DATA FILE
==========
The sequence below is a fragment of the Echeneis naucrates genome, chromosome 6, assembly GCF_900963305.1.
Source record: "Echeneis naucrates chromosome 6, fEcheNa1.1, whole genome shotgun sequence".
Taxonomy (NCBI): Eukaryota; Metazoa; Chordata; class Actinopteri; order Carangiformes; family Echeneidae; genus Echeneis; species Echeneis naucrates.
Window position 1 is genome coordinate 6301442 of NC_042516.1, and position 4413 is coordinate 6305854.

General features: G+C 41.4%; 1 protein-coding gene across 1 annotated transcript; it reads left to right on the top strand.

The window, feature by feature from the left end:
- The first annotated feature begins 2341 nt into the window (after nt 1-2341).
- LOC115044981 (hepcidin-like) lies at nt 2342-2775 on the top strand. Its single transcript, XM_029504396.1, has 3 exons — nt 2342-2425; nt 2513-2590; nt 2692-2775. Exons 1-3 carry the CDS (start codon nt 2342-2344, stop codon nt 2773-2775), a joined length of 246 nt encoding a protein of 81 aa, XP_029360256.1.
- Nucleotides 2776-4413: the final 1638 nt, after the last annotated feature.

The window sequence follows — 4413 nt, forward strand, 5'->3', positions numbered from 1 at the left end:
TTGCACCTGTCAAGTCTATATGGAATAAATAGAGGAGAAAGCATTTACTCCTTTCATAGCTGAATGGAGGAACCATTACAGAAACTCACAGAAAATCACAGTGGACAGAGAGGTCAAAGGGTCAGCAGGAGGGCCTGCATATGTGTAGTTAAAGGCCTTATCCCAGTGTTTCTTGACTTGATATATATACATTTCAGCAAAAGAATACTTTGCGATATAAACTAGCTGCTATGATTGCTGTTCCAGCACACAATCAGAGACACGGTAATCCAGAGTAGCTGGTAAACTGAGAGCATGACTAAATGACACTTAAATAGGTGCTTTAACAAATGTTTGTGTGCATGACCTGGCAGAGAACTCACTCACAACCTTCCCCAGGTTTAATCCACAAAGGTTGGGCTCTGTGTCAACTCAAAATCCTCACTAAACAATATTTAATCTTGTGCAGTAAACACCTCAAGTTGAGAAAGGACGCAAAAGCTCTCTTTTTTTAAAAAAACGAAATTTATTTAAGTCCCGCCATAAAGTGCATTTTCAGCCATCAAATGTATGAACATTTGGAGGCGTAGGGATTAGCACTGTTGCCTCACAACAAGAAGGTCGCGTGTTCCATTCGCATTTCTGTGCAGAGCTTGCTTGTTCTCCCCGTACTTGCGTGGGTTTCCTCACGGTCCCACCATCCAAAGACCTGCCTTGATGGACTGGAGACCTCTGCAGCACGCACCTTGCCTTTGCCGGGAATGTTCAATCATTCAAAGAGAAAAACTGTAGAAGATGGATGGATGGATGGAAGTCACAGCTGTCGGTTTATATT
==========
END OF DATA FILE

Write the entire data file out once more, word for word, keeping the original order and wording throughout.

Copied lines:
The sequence below is a fragment of the Echeneis naucrates genome, chromosome 6, assembly GCF_900963305.1.
Source record: "Echeneis naucrates chromosome 6, fEcheNa1.1, whole genome shotgun sequence".
Taxonomy (NCBI): Eukaryota; Metazoa; Chordata; class Actinopteri; order Carangiformes; family Echeneidae; genus Echeneis; species Echeneis naucrates.
Window position 1 is genome coordinate 6301442 of NC_042516.1, and position 4413 is coordinate 6305854.

General features: G+C 41.4%; 1 protein-coding gene across 1 annotated transcript; it reads left to right on the top strand.

The window, feature by feature from the left end:
- The first annotated feature begins 2341 nt into the window (after nt 1-2341).
- LOC115044981 (hepcidin-like) lies at nt 2342-2775 on the top strand. Its single transcript, XM_029504396.1, has 3 exons — nt 2342-2425; nt 2513-2590; nt 2692-2775. Exons 1-3 carry the CDS (start codon nt 2342-2344, stop codon nt 2773-2775), a joined length of 246 nt encoding a protein of 81 aa, XP_029360256.1.
- Nucleotides 2776-4413: the final 1638 nt, after the last annotated feature.

The window sequence follows — 4413 nt, forward strand, 5'->3', positions numbered from 1 at the left end:
TTGCACCTGTCAAGTCTATATGGAATAAATAGAGGAGAAAGCATTTACTCCTTTCATAGCTGAATGGAGGAACCATTACAGAAACTCACAGAAAATCACAGTGGACAGAGAGGTCAAAGGGTCAGCAGGAGGGCCTGCATATGTGTAGTTAAAGGCCTTATCCCAGTGTTTCTTGACTTGATATATATACATTTCAGCAAAAGAATACTTTGCGATATAAACTAGCTGCTATGATTGCTGTTCCAGCACACAATCAGAGACACGGTAATCCAGAGTAGCTGGTAAACTGAGAGCATGACTAAATGACACTTAAATAGGTGCTTTAACAAATGTTTGTGTGCATGACCTGGCAGAGAACTCACTCACAACCTTCCCCAGGTTTAATCCACAAAGGTTGGGCTCTGTGTCAACTCAAAATCCTCACTAAACAATATTTAATCTTGTGCAGTAAACACCTCAAGTTGAGAAAGGACGCAAAAGCTCTCTTTTTTTAAAAAAACGAAATTTATTTAAGTCCCGCCATAAAGTGCATTTTCAGCCATCAAATGTATGAACATTTGGAGGCGTAGGGATTAGCACTGTTGCCTCACAACAAGAAGGTCGCGTGTTCCATTCGCATTTCTGTGCAGAGCTTGCTTGTTCTCCCCGTACTTGCGTGGGTTTCCTCACGGTCCCACCATCCAAAGACCTGCCTTGATGGACTGGAGACCTCTGCAGCACGCACCTTGCCTTTGCCGGGAATGTTCAATCATTCAAAGAGAAAAACTGTAGAAGATGGATGGATGGATGGAAGTCACAGCTGTCGGTTTATATT